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Local farmers await word on biodiesel plant

soy

Joe McIntyre/staff photographer
John Diescher holds up a soybean plant, showing how each pod characteristically has three beans, at his farm on Route 11 in Cortlandville. Diescher is among local soybean farmers anxiously awaiting SUNYMorrisville’s decision on where to locate a biodiesel fuel processing plant.    
  

By COREY PRESTON
Staff Reporter

CORTLAND — While SUNY Morrisville is considering whether to bring a biodiesel fuel processing plant to the area, local farmers who grow soybeans are anxious for a decision.
“I’d definitely like to see the old plant get going again,” said John Diescher, who grows about 150 acres of soybeans at his farm on Route 11 in Cortlandville.
Diescher was referring to the former Homer Oil facility on Center Street in the village of Homer, which is one of six regional sites being considered by the college.
“It would be a nice market for us to get rid of our beans, and a nice benefit for dairy farmers to be able to come in and get local meal,” he said.
SUNY Morrisville and its investors for the biodiesel fuel plant are still looking at cost factors for each potential site, said college President Ray Cross.
One key issue being discussed, according to Cross, is whether to import soybean oil for refining into biodiesel, or to give the plant soybean-crushing capabilities, which would allow the plant to produce its own oil by crushing beans grown locally.
“Biodiesel benefits consumers, the environment, and in our case education, but we want to also try and find an advantage for New York farmers, and by creating a crushing plant we’d be able to do that,” he said. “If we do decide to do crushing, Cortland is the primary candidate for sure because it’s the western county in the region where soybeans are grown, and we want to be as close as we can to the growers.”
A crushing facility in Phelps in Ontario County and a potential facility in Cortland County could frame the primary soybean growing region in New York state, Cross has said.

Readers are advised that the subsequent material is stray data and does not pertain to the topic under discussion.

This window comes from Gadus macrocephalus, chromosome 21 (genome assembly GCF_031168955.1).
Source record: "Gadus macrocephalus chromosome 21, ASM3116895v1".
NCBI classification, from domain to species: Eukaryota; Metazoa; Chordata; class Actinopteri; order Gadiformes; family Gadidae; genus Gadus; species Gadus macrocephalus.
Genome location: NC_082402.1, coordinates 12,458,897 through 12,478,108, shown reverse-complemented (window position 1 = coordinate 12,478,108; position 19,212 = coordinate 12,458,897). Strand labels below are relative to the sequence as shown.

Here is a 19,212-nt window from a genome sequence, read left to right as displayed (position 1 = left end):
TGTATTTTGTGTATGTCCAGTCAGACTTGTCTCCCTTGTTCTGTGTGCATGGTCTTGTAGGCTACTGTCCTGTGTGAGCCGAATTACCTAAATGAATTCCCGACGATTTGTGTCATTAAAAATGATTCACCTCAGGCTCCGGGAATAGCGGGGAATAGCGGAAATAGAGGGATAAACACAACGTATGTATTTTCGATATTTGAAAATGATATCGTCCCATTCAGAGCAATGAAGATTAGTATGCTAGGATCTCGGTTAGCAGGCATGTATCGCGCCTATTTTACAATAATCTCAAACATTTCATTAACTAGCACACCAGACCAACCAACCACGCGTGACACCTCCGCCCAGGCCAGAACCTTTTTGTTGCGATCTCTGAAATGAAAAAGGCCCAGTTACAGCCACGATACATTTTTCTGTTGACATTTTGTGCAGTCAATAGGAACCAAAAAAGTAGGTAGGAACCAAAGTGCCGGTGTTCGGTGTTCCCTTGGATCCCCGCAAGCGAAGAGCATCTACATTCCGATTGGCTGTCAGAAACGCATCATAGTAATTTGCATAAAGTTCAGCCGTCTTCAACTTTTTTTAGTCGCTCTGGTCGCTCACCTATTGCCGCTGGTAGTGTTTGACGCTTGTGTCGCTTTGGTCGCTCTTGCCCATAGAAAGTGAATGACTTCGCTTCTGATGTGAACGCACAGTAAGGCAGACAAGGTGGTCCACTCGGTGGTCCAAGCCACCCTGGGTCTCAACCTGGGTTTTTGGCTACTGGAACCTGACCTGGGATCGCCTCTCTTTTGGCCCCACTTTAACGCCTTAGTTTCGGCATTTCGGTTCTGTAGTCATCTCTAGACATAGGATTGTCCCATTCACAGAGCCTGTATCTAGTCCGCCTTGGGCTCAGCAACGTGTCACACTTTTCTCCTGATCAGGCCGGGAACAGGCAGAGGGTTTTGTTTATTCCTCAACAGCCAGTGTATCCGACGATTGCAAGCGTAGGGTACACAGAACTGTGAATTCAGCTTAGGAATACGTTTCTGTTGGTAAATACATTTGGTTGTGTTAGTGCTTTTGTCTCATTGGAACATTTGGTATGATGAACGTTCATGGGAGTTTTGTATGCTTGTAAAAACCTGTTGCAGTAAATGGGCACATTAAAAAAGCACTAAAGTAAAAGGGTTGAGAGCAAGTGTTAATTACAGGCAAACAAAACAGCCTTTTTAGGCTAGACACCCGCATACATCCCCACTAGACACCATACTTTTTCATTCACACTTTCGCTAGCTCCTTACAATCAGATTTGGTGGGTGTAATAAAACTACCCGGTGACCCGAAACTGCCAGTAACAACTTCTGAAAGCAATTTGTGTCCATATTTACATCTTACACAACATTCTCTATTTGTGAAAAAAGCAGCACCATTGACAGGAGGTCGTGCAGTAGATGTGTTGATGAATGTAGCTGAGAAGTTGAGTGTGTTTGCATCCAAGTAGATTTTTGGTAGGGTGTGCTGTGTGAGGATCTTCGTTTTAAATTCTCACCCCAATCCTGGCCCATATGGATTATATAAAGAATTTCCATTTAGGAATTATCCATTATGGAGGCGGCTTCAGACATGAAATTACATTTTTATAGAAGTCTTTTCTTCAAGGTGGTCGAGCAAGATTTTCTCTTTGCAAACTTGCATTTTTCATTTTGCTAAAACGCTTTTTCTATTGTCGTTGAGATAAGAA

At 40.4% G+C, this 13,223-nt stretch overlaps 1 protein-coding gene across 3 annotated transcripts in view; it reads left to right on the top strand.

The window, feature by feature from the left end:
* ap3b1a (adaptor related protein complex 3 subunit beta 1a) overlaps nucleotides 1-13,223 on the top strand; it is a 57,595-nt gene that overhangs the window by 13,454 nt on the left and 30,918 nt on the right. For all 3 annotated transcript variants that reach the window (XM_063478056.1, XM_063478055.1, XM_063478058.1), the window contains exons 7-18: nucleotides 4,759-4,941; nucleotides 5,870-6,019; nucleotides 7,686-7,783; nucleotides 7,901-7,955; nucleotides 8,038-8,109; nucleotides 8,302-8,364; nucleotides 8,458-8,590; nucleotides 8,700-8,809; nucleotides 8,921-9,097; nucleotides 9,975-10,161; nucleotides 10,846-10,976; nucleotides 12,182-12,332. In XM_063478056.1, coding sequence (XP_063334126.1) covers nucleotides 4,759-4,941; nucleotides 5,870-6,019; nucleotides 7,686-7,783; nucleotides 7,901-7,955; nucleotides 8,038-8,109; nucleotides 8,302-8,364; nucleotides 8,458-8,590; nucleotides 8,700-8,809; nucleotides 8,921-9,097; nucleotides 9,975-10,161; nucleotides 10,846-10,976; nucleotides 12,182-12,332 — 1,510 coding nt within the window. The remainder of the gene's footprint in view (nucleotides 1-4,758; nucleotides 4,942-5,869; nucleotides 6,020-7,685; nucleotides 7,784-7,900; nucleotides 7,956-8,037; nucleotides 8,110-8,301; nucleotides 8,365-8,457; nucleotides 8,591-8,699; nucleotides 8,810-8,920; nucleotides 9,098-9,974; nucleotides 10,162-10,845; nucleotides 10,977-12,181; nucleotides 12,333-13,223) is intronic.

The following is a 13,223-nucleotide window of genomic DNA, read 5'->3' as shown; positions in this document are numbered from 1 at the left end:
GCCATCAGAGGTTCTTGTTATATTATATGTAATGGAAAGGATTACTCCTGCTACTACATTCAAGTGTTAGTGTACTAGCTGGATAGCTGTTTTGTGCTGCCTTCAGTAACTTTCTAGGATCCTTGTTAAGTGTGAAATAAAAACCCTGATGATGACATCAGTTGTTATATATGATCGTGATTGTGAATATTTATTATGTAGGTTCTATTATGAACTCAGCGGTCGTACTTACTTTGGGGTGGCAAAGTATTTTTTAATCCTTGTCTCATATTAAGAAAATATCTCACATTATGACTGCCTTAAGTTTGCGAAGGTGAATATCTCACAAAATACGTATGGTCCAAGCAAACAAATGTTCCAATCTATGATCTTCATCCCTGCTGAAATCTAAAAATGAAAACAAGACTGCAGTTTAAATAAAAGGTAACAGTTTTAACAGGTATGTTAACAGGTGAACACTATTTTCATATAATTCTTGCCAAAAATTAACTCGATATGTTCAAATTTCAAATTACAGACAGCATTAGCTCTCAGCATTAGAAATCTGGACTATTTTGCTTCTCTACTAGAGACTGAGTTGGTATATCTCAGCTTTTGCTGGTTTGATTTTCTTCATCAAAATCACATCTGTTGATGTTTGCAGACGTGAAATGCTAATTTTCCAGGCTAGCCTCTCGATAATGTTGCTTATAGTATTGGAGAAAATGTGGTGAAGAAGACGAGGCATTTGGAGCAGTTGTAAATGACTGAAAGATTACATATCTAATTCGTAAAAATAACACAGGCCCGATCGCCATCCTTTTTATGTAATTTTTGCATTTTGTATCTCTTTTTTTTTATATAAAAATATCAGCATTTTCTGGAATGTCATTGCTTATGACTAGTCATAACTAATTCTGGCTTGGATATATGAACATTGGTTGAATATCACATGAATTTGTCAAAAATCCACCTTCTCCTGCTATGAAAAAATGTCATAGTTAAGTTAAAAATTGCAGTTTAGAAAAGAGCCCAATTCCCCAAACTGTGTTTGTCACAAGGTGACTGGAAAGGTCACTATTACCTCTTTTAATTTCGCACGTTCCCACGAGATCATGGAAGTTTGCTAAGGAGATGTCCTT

Besides the Homer Oil site, SUNY Morrisville is considering sites on Route 11 in Polkville and off south Main Street in Cortland.
The college also is looking at a facility in Sangerfield, Oneida County, and two additional sites, both in Madison County, Cross said.
Cross was not sure Friday when a decision would be made.
There are seven farms growing about 836 acres of soybeans, according to the USDA’s Farm Service Agency in Cortland County.
Most of that acreage is grown as a rotational crop and processed into feed for livestock, according to Rob Gallinger, executive director of the FSA, but that could change if a local market for soybeans was created.
“I think some farmers would definitely consider cash cropping and growing more of it if they had the market,” Gallinger said.
A Cortland County plant would decrease the cost to farmers of transporting their beans to a processing plant, Cross said, and ultimately it could increase the price per bushel of soybeans.
Currently, local farmers receive around 70 cents less per bushel than the prices set by the Chicago Board of Trade, according to Cross. Soybeans are trading on the Chicago Board of Trade at about $5.50 per bushel.
“Basically, the closer you are to someone who can process your beans, the closer you’re going to get to the Chicago Board of Trade prices,” Cross said. “By creating a crushing plant, we could probably increase local values by 30 cents per bushel.”
Ralph Parks, who has about 150 acres of soybeans on Union Valley Road in Cincinnatus, said that when he began growing the crop around 1990, local prices were about 20 cents above the Chicago Board of Trade prices.
“Losing Homer Oil really put a crimp on things,” said Parks, who noted that increased local production of the crop combined with the lack of crushing facilities had also contributed to the drop in prices. “They were by far the closest processor for me, and they were a good, clean organization.”
Parks has been sending his soybeans, through an agreement with Lansing Grain in Auburn, to the Port of Oswego, and from there he’s not sure where they are shipped.
If a crushing facility were opened locally, Parks said it is likely he would sell many of his beans directly to it.
“If their bids are close to anybody else’s, it’s a logical place to deliver to,” he said.
Diescher transports his soybeans to a farm in Fleming that grows and crushes its own beans and then drives the processed feed back to Cortland County for his cattle.
A local facility would save him significant amounts on transportation costs, he said.
“It costs a lot to go both ways right now, but that plant (Homer Oil) is four miles from my bean field,” Diescher said. “It would be a great benefit for me, but even if I wasn’t farming I would be for it.”
The potential benefit of biodiesel fuel as an alternative to petroleum-based fuel was reason enough to support a local facility, Diescher said.